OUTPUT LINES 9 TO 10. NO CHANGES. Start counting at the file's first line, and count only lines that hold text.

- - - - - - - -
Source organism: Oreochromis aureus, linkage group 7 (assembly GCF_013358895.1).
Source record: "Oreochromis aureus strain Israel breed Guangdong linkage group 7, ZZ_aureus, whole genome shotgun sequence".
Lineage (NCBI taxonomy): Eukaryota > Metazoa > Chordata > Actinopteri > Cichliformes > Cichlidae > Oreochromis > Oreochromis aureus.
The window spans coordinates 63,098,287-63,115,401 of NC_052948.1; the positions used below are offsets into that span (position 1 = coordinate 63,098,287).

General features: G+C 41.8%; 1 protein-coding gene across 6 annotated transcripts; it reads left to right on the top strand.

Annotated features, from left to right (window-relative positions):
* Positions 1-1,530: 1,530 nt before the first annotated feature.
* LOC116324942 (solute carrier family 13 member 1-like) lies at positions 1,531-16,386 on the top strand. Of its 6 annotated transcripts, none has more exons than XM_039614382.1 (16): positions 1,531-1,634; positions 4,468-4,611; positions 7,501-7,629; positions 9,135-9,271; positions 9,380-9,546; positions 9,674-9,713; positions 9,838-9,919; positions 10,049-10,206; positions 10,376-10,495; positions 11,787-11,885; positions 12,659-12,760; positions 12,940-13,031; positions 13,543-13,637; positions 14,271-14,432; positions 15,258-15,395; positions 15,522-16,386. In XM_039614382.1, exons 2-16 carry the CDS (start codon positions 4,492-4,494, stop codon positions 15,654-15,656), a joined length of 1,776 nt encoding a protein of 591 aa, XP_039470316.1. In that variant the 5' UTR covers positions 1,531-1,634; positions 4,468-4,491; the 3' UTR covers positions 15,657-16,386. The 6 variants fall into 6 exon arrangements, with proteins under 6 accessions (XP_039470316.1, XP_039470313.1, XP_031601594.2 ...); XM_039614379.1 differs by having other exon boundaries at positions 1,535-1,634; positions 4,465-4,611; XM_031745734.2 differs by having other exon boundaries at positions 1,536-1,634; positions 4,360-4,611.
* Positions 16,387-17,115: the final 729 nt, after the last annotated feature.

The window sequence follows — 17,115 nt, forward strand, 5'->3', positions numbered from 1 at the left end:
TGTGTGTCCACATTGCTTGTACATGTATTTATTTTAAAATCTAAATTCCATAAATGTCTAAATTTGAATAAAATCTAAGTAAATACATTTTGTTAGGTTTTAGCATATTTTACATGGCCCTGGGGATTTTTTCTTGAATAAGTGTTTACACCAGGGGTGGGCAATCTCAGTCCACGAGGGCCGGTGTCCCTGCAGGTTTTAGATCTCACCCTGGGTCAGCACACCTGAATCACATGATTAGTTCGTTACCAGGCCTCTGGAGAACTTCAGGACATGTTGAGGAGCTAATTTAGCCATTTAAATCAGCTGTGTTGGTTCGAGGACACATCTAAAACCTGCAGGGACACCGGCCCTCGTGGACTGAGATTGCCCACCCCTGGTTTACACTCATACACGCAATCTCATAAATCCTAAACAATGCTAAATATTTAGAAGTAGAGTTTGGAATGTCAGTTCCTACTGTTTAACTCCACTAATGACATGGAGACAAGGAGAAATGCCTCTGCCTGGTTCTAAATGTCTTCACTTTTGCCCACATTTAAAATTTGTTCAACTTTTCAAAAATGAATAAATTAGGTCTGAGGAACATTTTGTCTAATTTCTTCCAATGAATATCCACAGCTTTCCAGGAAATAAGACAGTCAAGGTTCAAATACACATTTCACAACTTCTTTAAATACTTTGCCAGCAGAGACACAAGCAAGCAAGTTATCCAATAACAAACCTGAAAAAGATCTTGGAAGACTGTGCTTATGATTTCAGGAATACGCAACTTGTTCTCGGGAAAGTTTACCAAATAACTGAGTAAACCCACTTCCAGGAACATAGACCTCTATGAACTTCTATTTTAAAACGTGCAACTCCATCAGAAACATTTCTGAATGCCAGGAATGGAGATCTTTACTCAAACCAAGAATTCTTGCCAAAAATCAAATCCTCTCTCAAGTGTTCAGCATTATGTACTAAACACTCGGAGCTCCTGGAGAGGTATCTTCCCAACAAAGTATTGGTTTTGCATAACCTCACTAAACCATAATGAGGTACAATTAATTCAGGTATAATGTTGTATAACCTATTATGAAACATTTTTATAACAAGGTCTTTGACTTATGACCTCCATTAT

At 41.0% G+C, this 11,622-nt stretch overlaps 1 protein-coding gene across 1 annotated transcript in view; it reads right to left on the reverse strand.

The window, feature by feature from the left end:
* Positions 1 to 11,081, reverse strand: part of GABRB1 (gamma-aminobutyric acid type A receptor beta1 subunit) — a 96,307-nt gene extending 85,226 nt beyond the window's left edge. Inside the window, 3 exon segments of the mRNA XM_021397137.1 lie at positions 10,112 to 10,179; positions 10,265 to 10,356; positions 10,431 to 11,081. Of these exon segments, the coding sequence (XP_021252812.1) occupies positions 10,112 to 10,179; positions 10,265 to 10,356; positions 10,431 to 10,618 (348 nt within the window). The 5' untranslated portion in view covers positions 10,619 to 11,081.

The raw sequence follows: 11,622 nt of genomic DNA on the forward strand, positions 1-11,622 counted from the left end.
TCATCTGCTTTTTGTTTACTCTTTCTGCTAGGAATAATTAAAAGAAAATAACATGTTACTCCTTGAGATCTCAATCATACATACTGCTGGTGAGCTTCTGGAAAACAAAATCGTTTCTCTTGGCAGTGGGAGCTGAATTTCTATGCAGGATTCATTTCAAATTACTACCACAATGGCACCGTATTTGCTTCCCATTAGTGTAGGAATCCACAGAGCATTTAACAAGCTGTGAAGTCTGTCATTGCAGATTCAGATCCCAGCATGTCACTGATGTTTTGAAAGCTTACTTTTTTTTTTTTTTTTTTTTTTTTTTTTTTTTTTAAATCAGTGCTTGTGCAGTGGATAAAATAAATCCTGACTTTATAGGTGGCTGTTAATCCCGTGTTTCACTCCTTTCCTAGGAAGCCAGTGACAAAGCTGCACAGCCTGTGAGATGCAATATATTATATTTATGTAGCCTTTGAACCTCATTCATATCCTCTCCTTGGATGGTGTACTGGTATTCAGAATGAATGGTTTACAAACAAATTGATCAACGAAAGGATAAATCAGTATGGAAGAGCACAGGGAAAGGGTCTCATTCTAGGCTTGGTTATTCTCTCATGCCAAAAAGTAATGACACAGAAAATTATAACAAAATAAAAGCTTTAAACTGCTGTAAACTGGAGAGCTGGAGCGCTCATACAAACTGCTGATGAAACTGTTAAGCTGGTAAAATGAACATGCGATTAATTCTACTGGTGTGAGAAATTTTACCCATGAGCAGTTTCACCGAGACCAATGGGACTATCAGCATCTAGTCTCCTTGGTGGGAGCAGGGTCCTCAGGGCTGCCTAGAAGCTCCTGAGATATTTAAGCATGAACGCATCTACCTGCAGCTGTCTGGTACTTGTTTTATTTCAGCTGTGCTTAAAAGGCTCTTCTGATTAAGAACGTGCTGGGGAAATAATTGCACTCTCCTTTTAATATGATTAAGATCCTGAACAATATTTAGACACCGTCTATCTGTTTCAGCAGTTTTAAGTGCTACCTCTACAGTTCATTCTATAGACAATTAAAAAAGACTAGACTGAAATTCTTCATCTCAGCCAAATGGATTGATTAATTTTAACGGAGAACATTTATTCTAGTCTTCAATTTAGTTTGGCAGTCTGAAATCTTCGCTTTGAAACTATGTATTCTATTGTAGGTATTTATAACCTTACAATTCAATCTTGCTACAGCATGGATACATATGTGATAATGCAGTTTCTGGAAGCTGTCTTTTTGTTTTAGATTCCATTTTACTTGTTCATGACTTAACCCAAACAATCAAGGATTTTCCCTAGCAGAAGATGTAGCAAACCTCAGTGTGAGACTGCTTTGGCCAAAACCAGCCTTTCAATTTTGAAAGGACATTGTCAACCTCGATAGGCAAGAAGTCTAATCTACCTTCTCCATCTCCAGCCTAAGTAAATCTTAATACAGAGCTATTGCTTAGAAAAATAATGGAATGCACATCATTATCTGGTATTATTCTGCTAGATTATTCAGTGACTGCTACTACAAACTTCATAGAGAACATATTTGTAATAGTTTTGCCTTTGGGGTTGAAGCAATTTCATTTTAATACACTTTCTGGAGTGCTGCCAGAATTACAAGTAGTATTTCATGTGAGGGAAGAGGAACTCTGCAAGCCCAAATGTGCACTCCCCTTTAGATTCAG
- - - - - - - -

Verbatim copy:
* Positions 16,387-17,115: the final 729 nt, after the last annotated feature.

The window sequence follows — 17,115 nt, forward strand, 5'->3', positions numbered from 1 at the left end: